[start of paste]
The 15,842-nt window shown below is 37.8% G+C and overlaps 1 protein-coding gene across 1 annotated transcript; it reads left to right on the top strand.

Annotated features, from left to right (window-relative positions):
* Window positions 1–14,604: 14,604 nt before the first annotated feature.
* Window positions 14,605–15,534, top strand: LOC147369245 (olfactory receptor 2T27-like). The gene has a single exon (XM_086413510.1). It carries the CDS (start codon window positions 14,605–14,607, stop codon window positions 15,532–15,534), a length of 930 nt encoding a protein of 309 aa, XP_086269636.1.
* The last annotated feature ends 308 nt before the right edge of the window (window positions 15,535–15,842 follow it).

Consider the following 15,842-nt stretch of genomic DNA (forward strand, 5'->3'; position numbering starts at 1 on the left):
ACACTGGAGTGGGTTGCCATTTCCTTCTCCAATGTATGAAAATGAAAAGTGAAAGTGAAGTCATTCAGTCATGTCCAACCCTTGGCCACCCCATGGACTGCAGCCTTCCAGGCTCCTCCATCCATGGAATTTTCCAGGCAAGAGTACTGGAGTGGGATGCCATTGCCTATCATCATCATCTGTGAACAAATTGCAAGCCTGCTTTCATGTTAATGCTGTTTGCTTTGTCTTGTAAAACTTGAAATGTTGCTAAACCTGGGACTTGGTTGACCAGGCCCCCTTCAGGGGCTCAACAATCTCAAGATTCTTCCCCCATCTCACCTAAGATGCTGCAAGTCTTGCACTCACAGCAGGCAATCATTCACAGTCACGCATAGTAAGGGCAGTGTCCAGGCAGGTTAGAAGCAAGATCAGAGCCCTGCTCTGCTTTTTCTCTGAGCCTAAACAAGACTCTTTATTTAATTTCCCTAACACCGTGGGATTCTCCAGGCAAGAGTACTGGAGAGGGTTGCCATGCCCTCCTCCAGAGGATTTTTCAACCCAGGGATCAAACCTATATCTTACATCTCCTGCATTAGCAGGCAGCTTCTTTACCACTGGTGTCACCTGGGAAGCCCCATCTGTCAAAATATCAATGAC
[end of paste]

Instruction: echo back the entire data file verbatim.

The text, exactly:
The 15,842-nt window shown below is 37.8% G+C and overlaps 1 protein-coding gene across 1 annotated transcript; it reads left to right on the top strand.

Annotated features, from left to right (window-relative positions):
* Window positions 1–14,604: 14,604 nt before the first annotated feature.
* Window positions 14,605–15,534, top strand: LOC147369245 (olfactory receptor 2T27-like). The gene has a single exon (XM_086413510.1). It carries the CDS (start codon window positions 14,605–14,607, stop codon window positions 15,532–15,534), a length of 930 nt encoding a protein of 309 aa, XP_086269636.1.
* The last annotated feature ends 308 nt before the right edge of the window (window positions 15,535–15,842 follow it).

Consider the following 15,842-nt stretch of genomic DNA (forward strand, 5'->3'; position numbering starts at 1 on the left):
ACACTGGAGTGGGTTGCCATTTCCTTCTCCAATGTATGAAAATGAAAAGTGAAAGTGAAGTCATTCAGTCATGTCCAACCCTTGGCCACCCCATGGACTGCAGCCTTCCAGGCTCCTCCATCCATGGAATTTTCCAGGCAAGAGTACTGGAGTGGGATGCCATTGCCTATCATCATCATCTGTGAACAAATTGCAAGCCTGCTTTCATGTTAATGCTGTTTGCTTTGTCTTGTAAAACTTGAAATGTTGCTAAACCTGGGACTTGGTTGACCAGGCCCCCTTCAGGGGCTCAACAATCTCAAGATTCTTCCCCCATCTCACCTAAGATGCTGCAAGTCTTGCACTCACAGCAGGCAATCATTCACAGTCACGCATAGTAAGGGCAGTGTCCAGGCAGGTTAGAAGCAAGATCAGAGCCCTGCTCTGCTTTTTCTCTGAGCCTAAACAAGACTCTTTATTTAATTTCCCTAACACCGTGGGATTCTCCAGGCAAGAGTACTGGAGAGGGTTGCCATGCCCTCCTCCAGAGGATTTTTCAACCCAGGGATCAAACCTATATCTTACATCTCCTGCATTAGCAGGCAGCTTCTTTACCACTGGTGTCACCTGGGAAGCCCCATCTGTCAAAATATCAATGAC